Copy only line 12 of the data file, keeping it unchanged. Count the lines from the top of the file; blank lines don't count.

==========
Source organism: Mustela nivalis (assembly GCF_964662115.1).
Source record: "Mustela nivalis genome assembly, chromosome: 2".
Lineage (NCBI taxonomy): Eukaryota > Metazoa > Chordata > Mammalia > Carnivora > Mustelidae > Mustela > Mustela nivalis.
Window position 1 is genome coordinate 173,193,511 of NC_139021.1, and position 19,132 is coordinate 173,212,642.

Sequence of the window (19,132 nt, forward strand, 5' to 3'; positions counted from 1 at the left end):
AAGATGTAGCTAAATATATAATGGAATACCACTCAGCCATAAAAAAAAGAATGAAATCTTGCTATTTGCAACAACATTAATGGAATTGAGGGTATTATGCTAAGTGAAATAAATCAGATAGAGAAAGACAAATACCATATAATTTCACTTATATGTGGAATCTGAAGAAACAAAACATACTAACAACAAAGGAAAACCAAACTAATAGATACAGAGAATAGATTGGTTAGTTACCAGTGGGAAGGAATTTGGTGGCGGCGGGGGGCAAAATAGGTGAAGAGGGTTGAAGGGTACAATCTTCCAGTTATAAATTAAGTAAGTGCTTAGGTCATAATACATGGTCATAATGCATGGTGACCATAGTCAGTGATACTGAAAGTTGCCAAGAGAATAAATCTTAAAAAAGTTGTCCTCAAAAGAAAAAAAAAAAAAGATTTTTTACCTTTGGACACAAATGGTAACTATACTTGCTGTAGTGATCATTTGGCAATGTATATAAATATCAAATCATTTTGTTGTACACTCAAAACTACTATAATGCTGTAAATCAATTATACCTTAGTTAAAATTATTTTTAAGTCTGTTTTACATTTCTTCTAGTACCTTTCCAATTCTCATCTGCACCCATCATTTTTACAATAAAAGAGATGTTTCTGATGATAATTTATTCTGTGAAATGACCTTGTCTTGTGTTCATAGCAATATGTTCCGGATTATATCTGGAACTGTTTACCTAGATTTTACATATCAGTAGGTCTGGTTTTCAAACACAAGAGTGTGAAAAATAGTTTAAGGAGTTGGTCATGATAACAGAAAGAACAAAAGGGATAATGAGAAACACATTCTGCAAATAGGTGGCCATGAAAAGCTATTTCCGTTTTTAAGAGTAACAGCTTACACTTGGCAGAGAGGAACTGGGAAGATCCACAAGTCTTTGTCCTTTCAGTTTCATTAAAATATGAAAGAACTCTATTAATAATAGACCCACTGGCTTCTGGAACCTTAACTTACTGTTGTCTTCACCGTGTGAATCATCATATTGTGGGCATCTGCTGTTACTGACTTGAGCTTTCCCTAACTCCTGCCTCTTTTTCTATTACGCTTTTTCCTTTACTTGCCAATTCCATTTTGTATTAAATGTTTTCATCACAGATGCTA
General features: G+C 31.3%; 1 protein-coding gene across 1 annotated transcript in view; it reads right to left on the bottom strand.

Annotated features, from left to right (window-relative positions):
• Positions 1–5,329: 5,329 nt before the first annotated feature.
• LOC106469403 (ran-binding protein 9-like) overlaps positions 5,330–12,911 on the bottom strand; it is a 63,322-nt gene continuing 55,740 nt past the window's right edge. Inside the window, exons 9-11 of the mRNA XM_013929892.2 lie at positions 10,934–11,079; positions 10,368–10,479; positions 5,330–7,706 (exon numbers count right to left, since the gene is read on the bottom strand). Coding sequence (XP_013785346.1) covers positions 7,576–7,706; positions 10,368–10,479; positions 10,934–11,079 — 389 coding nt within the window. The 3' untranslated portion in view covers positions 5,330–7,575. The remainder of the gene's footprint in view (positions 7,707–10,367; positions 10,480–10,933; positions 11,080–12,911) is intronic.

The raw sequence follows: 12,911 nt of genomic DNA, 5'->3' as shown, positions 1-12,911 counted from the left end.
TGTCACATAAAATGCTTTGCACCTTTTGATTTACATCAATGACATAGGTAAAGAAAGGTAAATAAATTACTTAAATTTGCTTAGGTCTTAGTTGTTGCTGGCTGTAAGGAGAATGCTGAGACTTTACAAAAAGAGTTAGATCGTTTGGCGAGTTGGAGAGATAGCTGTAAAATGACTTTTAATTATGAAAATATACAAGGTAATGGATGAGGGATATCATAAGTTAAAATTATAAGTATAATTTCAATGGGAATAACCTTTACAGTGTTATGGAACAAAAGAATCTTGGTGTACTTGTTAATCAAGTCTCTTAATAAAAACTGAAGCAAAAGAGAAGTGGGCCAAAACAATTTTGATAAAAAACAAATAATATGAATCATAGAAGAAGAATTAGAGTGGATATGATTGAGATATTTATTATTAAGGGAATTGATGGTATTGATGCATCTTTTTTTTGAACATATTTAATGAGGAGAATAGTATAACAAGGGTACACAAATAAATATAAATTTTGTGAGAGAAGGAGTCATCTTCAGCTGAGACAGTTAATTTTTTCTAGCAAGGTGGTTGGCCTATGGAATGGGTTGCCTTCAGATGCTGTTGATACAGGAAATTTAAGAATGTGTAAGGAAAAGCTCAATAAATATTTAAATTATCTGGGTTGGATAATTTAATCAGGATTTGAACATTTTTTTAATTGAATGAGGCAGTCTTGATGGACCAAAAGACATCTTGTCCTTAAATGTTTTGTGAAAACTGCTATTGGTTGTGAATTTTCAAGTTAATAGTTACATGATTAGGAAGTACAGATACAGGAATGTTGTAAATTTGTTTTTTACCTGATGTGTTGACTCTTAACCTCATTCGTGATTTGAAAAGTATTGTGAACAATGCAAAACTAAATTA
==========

TGTCACATAAAATGCTTTGCACCTTTTGATTTACATCAATGACATAGGTAAAGAAAGGTAAATAAATTACTTAAATTTGCTTAGGTCTTAGTTGTTGCTGGCTGTAAGGAGAATGCTGAGACTTTACAAAAAGAGTTAGATCGTTTGGCGAGTTGGAGAGATAGCTGTAAAATGACTTTTAATTATGAAAATATACAAGGTAATGGATGAGGGATATCATAAGTTAAAATTATAAGTATAATTTCAATGGGAATAACCTTTACAGTGTTATGGAACAAAAGAATCTTGGTGTACTTGTTAATCAAGTCTCTTAATAAAAACTGAAGCAAAAGAGAAGTGGGCCAAAACAATTTTGATAAAAAACAAATAATATGAATCATAGAAGAAGAATTAGAGTGGATATGATTGAGATATTTATTATTAAGGGAATTGATGGTATTGATGCATCTTTTTTTTGAACATATTTAATGAGGAGAATAGTATAACAAGGGTACACAAATAAATATAAATTTTGTGAGAGAAGGAGTCATCTTCAGCTGAGACAGTTAATTTTTTCTAGCAAGGTGGTTGGCCTATGGAATGGGTTGCCTTCAGATGCTGTTGATACAGGAAATTTAAGAATGTGTAAGGAAAAGCTCAATAAATATTTAAATTATCTGGGTTGGATAATTTAATCAGGATTTGAACATTTTTTTAATTGAATGAGGCAGTCTTGATGGACCAAAAGACATCTTGTCCTTAAATGTTTTGTGAAAACTGCTATTGGTTGTGAATTTTCAAGTTAATAGTTACATGATTAGGAAGTACAGATACAGGAATGTTGTAAATTTGTTTTTTACCTGATGTGTTGACTCTTAACCTCATTCGTGATTTGAAAAGTATTGTGAACAATGCAAAACTAAATTA